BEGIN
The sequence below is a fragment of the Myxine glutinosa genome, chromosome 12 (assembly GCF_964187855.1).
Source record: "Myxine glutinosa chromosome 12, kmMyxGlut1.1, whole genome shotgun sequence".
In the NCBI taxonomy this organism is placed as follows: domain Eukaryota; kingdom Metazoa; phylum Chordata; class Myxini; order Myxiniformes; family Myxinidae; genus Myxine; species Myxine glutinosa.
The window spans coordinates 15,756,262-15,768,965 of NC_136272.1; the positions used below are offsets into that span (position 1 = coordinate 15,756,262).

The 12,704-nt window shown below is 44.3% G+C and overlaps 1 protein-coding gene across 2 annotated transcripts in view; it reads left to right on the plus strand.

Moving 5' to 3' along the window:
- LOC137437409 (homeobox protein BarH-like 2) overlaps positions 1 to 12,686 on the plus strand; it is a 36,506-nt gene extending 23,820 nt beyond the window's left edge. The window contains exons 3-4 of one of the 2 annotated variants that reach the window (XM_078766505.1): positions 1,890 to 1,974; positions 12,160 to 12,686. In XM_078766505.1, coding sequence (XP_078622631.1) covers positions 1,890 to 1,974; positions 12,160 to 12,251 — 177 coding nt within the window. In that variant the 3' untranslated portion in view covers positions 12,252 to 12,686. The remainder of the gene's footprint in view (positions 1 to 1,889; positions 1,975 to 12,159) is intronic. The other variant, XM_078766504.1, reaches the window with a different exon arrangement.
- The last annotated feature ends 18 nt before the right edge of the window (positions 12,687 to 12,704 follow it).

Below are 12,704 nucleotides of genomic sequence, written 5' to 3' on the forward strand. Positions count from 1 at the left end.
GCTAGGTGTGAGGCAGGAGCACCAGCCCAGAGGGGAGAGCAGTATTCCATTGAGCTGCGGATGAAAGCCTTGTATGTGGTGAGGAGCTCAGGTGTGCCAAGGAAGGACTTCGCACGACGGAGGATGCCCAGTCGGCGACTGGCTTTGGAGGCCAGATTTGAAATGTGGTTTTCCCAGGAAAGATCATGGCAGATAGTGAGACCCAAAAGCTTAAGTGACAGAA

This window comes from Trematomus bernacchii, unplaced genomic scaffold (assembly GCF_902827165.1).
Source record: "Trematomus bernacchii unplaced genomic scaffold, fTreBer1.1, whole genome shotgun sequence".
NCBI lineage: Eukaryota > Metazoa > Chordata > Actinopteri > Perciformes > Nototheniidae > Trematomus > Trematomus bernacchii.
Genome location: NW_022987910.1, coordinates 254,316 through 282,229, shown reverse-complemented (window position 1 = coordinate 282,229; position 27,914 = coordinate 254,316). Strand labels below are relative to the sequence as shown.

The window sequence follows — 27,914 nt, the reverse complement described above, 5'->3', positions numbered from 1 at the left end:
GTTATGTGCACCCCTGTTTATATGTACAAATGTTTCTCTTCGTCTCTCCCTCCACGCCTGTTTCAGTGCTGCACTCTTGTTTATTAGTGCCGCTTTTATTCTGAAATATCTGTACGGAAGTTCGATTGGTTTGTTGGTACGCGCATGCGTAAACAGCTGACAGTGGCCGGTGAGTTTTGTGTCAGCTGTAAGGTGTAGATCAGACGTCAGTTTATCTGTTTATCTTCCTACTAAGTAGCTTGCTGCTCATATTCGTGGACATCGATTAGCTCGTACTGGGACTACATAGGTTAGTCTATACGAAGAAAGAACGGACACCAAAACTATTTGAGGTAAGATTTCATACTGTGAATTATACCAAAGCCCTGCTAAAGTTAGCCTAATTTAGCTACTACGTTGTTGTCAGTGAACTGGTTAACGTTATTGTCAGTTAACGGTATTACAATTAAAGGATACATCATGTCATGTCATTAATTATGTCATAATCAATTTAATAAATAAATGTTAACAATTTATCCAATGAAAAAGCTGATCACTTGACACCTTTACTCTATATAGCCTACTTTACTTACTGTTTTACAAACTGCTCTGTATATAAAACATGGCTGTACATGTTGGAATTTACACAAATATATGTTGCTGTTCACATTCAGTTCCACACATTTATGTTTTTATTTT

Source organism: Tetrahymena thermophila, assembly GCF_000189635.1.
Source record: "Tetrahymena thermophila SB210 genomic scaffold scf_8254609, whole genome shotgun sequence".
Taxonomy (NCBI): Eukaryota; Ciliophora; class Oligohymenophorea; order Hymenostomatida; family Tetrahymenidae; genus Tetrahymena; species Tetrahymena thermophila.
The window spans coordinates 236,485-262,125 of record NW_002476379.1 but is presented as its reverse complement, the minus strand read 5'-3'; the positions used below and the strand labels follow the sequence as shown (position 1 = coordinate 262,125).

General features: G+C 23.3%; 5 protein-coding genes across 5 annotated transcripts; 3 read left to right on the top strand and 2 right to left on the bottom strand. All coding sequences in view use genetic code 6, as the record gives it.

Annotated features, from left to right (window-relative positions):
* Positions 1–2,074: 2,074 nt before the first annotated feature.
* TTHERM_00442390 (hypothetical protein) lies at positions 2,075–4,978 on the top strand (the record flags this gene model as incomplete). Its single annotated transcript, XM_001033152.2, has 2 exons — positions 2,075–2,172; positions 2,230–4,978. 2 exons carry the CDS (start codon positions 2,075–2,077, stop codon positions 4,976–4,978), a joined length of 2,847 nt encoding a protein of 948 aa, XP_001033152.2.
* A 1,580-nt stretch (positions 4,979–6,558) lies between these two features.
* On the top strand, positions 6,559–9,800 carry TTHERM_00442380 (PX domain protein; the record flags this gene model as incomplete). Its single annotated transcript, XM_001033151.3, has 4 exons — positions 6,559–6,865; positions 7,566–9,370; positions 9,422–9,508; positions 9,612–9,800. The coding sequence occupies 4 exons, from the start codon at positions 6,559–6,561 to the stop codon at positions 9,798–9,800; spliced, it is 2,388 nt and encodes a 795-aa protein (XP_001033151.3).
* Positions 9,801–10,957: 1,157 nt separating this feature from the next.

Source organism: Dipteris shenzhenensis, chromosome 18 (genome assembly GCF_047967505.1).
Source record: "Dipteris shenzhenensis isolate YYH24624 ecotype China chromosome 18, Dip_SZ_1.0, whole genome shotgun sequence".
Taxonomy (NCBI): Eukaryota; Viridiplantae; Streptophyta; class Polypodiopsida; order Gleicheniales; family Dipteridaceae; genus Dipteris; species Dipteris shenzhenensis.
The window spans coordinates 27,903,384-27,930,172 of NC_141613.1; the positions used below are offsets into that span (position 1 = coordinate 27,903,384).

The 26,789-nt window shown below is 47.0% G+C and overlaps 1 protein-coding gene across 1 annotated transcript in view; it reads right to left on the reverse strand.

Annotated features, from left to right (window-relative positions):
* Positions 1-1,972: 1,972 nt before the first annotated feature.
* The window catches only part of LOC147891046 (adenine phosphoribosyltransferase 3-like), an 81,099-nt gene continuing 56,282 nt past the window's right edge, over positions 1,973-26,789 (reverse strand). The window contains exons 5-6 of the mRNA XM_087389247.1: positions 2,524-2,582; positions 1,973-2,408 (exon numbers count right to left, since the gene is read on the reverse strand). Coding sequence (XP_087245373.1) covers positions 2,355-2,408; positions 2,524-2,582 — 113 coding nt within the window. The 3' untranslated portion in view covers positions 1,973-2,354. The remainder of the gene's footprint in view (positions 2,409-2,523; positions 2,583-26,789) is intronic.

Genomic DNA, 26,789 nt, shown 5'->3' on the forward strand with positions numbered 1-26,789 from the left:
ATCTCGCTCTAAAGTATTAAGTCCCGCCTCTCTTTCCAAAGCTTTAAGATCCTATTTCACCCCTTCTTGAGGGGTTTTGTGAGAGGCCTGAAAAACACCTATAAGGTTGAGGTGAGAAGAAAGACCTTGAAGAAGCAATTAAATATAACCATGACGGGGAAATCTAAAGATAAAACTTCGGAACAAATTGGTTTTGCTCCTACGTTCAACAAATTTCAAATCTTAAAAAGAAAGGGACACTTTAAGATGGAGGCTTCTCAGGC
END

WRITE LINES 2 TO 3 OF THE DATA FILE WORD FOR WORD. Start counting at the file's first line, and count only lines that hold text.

Source record: "Myxine glutinosa chromosome 12, kmMyxGlut1.1, whole genome shotgun sequence".
In the NCBI taxonomy this organism is placed as follows: domain Eukaryota; kingdom Metazoa; phylum Chordata; class Myxini; order Myxiniformes; family Myxinidae; genus Myxine; species Myxine glutinosa.